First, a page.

SANTA FE, N.M. — A plate of spaghetti, a glass of wine and thou. It’s still enough for most of us, and even in Santa Fe we can still get it at Piccolino, a small, friendly Italian-American place on Agua Fria Street.
Best of all, the spaghetti and the wine, as well as dozens of other classics ranging from deep-fried calamari and braised lamb shank to chicken parmigiana and pasta every which way, are reasonably priced.
For struggling romantics in Santa Fe, that’s saying a lot. Throw in excellent service and a fast-moving kitchen staff and it doesn’t get much better.
Not surprisingly, Piccolino was nicely busy without being crazy the weeknight we visited. We were promptly seated and a basket of warm, light focaccia bread, redolent of basil, was promptly delivered. The only surprise was the dipping sauce – a little bowl of equally light and simple marinara.
Munching on that, we considered Piccolino’s extensive menu. Appetizers seemed obligatory, and there were nearly two dozen options, counting salads, Italian-style antipasti and soup. We decided on deep-fried calamari and zucchini sticks ($8.99 and $5.25 respectively) and later regretted only that there were not more of us at the table so we could have sampled the salads and soups.
But fried calamari is a favorite, and none of us has attempted deep-fried stuff in decades, so we hankered after something out of the home-cooking routine. The calamari were excellent – light and crispy batter swathed tender squid.
Could it have been cooked a little more, we wondered, given the light color of the batter? No, we concluded, because the squid itself was just perfectly done.
The dipping sauce was more of the marinara, laced this time with fresh basil. The same accompanied the zucchini sticks, another example of deep-fried perfection. The zucchini was very fresh and al dente, and the batter as crispy light as the calamari. Both dishes emerged from the kitchen within minutes of our order, piping hot.
One of my guests chose cannelloni ($10.50) off the baked-dish section of the menu. The big pasta tubes had been stuffed with ground beef and spinach, with a little onion and, interestingly, carrot. More of that marinara sauce smothered them, and the lot was topped with cheese. Standard, but very good. Lasagna, ziti and a couple of eggplant dishes are other baked options.
I chose the seafood linguini ($15.50) and it too was very nice. The linguini was perfectly al dente, laced with butter and white wine, with scallions and a goodly handful of large shrimp and plump scallops scattered over the top.
I appreciated that the shrimp and scallops had been separately sautéed and were just cooked. Parmesan cheese was already on the table, but unnecessary. A simple but satisfyingly light dish.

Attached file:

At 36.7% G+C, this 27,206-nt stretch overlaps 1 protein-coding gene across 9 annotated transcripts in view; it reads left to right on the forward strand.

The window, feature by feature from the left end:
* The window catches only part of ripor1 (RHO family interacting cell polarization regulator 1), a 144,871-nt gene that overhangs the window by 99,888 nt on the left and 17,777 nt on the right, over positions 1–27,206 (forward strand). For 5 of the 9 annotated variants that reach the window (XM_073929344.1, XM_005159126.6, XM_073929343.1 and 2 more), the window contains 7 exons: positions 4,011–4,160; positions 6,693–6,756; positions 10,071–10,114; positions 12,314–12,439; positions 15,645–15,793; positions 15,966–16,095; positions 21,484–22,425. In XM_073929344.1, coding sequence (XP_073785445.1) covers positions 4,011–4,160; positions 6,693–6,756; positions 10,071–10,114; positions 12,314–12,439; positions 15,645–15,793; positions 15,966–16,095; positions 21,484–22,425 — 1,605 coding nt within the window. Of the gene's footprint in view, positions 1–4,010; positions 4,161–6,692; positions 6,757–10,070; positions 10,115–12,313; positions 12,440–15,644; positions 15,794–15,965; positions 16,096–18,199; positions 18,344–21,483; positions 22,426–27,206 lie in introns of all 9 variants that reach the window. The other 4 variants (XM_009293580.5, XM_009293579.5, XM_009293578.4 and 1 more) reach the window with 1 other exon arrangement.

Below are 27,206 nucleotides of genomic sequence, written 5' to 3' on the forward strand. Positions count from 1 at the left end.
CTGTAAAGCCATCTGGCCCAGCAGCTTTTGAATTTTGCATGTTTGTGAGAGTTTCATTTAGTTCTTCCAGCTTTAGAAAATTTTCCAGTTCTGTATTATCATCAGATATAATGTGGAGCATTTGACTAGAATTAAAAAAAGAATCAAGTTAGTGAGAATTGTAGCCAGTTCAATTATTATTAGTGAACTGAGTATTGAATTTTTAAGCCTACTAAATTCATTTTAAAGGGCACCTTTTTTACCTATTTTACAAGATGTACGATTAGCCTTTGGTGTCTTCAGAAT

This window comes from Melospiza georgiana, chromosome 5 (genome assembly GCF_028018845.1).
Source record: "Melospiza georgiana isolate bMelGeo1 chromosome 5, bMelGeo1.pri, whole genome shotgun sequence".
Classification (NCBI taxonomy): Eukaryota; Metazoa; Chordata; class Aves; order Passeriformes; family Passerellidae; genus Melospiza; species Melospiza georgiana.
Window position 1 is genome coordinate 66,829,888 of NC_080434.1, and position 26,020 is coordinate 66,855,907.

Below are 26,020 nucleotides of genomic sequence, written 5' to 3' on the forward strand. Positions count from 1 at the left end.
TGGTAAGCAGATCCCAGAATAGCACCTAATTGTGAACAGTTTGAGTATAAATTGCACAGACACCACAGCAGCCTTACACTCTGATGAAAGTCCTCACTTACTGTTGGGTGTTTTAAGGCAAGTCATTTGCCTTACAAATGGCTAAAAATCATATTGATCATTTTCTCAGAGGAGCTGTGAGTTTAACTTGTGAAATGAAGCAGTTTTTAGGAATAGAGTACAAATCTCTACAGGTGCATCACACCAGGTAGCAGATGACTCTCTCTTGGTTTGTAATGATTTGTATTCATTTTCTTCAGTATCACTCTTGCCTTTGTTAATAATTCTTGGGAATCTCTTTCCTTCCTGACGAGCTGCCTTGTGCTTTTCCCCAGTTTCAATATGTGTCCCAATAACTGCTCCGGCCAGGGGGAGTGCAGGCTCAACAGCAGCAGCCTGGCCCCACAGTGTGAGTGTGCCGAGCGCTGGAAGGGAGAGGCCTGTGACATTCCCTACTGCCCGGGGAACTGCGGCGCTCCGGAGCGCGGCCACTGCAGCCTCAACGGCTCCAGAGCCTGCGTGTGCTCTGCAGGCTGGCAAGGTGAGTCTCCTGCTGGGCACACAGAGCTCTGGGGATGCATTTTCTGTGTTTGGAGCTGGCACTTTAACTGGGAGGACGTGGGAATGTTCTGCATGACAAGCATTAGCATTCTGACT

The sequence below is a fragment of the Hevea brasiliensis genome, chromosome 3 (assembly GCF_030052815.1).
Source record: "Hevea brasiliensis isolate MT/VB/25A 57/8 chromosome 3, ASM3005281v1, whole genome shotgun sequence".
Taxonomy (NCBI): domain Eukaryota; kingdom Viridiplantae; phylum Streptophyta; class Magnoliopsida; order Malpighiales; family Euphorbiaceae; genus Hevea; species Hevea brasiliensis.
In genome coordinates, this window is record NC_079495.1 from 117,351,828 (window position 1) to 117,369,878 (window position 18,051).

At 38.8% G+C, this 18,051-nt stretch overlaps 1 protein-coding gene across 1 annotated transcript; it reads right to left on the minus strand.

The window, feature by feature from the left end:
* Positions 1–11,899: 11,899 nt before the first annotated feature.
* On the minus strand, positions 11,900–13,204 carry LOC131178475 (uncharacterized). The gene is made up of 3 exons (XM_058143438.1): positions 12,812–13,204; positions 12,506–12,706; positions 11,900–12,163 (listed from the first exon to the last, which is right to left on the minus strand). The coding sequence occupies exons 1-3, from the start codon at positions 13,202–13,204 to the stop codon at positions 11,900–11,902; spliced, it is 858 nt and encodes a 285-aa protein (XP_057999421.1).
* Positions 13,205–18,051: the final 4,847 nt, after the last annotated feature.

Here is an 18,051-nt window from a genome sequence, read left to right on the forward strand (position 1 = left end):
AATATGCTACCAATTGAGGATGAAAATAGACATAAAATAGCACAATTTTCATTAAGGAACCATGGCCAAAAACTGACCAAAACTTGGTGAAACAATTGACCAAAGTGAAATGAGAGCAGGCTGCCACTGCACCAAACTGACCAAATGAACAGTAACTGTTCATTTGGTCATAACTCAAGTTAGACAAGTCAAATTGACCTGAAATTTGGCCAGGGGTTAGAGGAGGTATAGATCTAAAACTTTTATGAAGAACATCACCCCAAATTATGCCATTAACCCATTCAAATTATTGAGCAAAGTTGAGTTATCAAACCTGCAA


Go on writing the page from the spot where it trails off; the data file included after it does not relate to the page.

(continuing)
My other guest chose chicken Piccolino ($12.25), chicken sautéed with mushrooms and red and green peppers in a buttery bland sauce. It was mild and good, but inexplicably paired with a side of spaghetti topped with more of that marinara, making for a messy combination on the plate.
Which leads me to a piece of advice about dining at Piccolino: It might be a good idea to go there several times to figure out which are their best dishes. We were intrigued by the “chopped antipasti” offered under salads, for example. We’d love to know if that’s what it sounds like: a pile of salamis, olives and cheeses, chopped up and (possibly) served over lettuce.
An order of one of the night’s specials, braised lamb shanks, appeared on an adjacent table. Accompanied by risotto and what looked like sautéed spinach, we judged it, at least by appearance, to be a winner and were sorry we hadn’t tried it. Veal and seafood also are available with un-pasta sides. And Piccolino serves sandwiches and pizza. In short, this is a menu to explore.
We also noted that all of our selections were served in large quantity – easily enough, even for hearty appetites, for take-home boxes.
Surfeit aside, we were determined to see the meal through to dessert. Piccolino’s selection has some decidedly un-Italian offerings, including pecan and coconut pies, tres leches cake and flan (most $4.99, and mostly made in house). But there was the Italian classic tiramisu. We opted for that and a slice of pecan pie.
The pie was unusual – somehow the crust seemed to be in the middle, the filling underneath and the nuts in a crunchy layer on top. We liked it particularly because it wasn’t as cloyingly sweet and syrupy as most versions of this American classic.
I liked the tiramisu, layers of cake and creme, laced with coffee and sprinkled with chocolate. My guests thought it undistinguished. Well, all the more of it for me!
Piccolino is something of a rarity on the Santa Fe restaurant scene: It serves satisfying, if familiar, ethnic food in an unpretentious atmosphere at reasonable prices. Its customers, as far as we could tell, were mostly local, and there were several tables of regulars who regarded the staff as family, a feeling that was reciprocated. We’ll be back.